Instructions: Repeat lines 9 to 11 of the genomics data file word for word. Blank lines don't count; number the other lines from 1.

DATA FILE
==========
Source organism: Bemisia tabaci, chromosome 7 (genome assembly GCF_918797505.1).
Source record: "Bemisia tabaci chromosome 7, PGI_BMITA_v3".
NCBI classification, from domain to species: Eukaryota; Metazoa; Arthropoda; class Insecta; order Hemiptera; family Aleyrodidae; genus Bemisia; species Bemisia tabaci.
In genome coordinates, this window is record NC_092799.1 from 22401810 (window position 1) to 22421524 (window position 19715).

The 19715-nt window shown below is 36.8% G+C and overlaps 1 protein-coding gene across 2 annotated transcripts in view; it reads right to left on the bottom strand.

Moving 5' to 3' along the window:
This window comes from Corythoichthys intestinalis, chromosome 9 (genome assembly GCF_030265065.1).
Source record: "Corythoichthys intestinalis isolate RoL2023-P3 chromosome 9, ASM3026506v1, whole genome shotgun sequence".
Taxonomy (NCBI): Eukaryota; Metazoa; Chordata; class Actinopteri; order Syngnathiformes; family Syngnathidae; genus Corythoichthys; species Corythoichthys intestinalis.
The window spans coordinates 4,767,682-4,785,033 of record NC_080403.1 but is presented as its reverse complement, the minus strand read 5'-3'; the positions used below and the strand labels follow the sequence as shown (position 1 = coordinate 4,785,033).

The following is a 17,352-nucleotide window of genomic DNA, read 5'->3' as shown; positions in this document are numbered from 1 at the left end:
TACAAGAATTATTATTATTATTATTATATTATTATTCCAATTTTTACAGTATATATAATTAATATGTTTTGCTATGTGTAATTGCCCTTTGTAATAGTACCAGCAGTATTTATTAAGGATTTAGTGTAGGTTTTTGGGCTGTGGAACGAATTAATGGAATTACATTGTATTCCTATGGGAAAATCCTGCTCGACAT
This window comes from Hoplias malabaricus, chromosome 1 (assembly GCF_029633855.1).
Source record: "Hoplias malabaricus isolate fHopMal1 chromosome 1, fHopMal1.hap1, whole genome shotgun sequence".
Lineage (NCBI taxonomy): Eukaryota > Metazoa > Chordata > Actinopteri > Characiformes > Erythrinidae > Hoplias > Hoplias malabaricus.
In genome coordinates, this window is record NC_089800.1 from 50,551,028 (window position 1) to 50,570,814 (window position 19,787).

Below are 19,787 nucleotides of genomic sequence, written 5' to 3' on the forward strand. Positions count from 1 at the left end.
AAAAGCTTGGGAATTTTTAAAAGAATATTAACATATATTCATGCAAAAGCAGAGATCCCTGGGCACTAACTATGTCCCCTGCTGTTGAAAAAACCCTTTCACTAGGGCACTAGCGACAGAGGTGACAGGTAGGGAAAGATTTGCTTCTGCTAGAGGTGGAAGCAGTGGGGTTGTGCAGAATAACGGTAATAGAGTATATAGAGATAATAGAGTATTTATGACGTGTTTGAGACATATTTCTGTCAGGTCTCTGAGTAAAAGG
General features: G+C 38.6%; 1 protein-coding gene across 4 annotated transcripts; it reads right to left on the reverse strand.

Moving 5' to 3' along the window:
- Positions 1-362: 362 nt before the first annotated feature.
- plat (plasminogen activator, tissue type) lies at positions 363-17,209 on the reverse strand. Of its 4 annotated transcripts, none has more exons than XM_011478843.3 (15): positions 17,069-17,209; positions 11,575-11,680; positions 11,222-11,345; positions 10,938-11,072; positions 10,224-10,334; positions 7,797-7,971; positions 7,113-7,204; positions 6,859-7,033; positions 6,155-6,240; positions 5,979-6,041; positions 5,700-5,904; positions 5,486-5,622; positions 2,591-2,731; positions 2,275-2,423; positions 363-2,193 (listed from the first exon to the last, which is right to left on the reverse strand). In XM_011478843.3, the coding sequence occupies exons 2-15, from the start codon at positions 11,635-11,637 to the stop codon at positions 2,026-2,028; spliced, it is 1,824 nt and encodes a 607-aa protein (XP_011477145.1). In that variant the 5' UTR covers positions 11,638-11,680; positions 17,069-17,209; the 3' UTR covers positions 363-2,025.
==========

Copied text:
Taxonomy (NCBI): Eukaryota; Metazoa; Chordata; class Actinopteri; order Syngnathiformes; family Syngnathidae; genus Corythoichthys; species Corythoichthys intestinalis.
The window spans coordinates 4,767,682-4,785,033 of record NC_080403.1 but is presented as its reverse complement, the minus strand read 5'-3'; the positions used below and the strand labels follow the sequence as shown (position 1 = coordinate 4,785,033).

The following is a 17,352-nucleotide window of genomic DNA, read 5'->3' as shown; positions in this document are numbered from 1 at the left end: